The survey that was carried out both in 2016-2017 and again between 2020-2022 shows that public support for leaving the European Union has waned.
In the study, first reported by the Irish Times, respondents were asked the hypothetical question: “Imagine there were a referendum in [your country] tomorrow about membership of the European Union. Would you vote for [your country] to remain a member of the European Union or to leave the European Union?”.
The new data shows that support in favour of leaving the EU dropped in every member state.
The breakdown revealed there was an 11.8 percentage point drop in Finland between the two surveys, whilst Slovenia saw a 10 percentage point drop, 8.8 in Austria, and 8.6 in Portugal. In the Netherlands the those in favour of an EU exit fell by 8.4 percentage points in the period, while in Italy it dropped by 8.3 percentage points and in France by 7.6.
Germany saw support for leaving the EU fall by 3.8 percentage points, in Sweden the potential leave vote fell by 5.2 percentage points and Spain saw a drop of 4.7 percentage points.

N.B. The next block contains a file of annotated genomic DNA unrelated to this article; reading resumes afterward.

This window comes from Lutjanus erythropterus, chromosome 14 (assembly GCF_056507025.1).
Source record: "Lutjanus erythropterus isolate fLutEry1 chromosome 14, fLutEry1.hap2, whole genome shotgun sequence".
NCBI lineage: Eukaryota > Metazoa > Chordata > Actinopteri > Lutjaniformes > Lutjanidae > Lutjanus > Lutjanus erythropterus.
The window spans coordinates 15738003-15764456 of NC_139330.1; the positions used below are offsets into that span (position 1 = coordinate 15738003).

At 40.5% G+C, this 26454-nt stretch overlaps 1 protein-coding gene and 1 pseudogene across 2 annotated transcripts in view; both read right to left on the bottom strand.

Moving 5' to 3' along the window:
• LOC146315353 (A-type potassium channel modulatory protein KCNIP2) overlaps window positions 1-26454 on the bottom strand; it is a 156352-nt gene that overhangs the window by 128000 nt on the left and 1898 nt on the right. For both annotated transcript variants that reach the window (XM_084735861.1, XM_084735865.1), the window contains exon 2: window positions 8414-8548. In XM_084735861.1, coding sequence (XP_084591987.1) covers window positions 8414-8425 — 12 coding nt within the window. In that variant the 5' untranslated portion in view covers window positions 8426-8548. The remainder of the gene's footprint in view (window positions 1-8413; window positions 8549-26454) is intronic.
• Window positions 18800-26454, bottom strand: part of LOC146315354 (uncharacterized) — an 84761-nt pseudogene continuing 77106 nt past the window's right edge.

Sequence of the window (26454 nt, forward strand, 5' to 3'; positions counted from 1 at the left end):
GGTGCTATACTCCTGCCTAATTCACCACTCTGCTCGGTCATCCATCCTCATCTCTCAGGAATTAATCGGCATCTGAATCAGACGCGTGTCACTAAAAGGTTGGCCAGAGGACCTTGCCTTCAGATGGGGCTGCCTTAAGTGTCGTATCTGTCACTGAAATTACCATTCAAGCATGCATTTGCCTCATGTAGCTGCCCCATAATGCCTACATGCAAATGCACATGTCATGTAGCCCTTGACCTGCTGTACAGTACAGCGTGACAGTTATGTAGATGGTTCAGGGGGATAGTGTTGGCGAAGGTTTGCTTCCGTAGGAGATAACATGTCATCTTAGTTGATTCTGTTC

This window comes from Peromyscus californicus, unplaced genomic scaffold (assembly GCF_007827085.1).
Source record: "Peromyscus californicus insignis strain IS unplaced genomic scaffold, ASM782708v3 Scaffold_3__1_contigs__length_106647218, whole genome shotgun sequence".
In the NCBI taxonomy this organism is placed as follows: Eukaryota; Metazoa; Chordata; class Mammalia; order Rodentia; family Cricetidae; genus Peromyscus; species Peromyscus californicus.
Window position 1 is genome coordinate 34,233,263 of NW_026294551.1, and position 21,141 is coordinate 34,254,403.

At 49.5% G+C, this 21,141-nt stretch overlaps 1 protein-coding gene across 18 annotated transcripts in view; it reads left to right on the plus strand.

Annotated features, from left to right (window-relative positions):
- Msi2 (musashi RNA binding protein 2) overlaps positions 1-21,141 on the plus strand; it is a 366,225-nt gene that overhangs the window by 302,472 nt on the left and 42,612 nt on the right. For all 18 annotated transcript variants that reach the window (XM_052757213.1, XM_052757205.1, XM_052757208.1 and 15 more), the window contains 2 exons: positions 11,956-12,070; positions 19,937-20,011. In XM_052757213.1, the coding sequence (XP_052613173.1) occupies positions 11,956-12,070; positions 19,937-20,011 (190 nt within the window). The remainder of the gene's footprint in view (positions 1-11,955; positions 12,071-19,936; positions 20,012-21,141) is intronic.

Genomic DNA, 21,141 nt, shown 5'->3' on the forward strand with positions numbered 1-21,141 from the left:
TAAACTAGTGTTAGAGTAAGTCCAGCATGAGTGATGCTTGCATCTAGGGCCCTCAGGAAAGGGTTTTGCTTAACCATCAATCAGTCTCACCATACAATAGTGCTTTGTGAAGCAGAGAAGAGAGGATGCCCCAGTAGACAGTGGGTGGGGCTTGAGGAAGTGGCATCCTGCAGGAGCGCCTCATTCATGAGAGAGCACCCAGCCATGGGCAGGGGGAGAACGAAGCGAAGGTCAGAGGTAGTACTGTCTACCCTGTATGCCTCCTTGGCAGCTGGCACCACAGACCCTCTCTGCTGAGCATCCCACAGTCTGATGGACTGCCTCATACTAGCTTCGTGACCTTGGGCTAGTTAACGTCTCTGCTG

When it comes to those who would vote to remain in the EU, support has increased as might be expected given the fall in support for leave, but surprisingly not among all countries.
The share of respondents who would vote to remain in the EU rose by 14.8 percentage points in Finland, 11.2 in the Netherlands, 10.5 in Slovenia, 9.7 in Czechia, 8.2 in Hungary, 8.1 in Portugal, 7.5 in Italy, and 6.7 in France.
Despite most expressing a wish to remain in the EU, not every country saw a rise in support for voting to remain. In Germany, there was a drop of 5.1 percentage points for remain, 3.4 in Poland, 1.7 in Spain and 0.4 in Sweden. But in these countries respondents did not switch to backing leave but gave answers indicating they didn’t know which side they would vote for or that they just wouldn’t vote.
The survey’s results also reveal respondents’ growing attachment to the EU since 2016 in most member states. In France emotional connection to the EU rose from 44 percent to 48.8 percent and in Italy from 37.2 percent to 44.3 percent. In Hungary where the government has been in conflict with the EU, attachment grew from 60 percent to 70.3 percent.
The period covered by the survey coincides with the tortuous negotiations between the UK and Brussels over Brexit as well as a period of political and economic turmoil in the UK which has been partly blamed on Britain’s hard divorce from the EU. It also coincided with the Covid pandemic which saw EU countries working together over the vaccine roll out and travel regulations.
Eurosceptic parties such as Marine Le Pen’s far-right National Rally in France, as well as parties in Italy and the Netherlands have in recent years dropped calls for their countries to leave the EU or the single currency but instead advocated for the union to reform.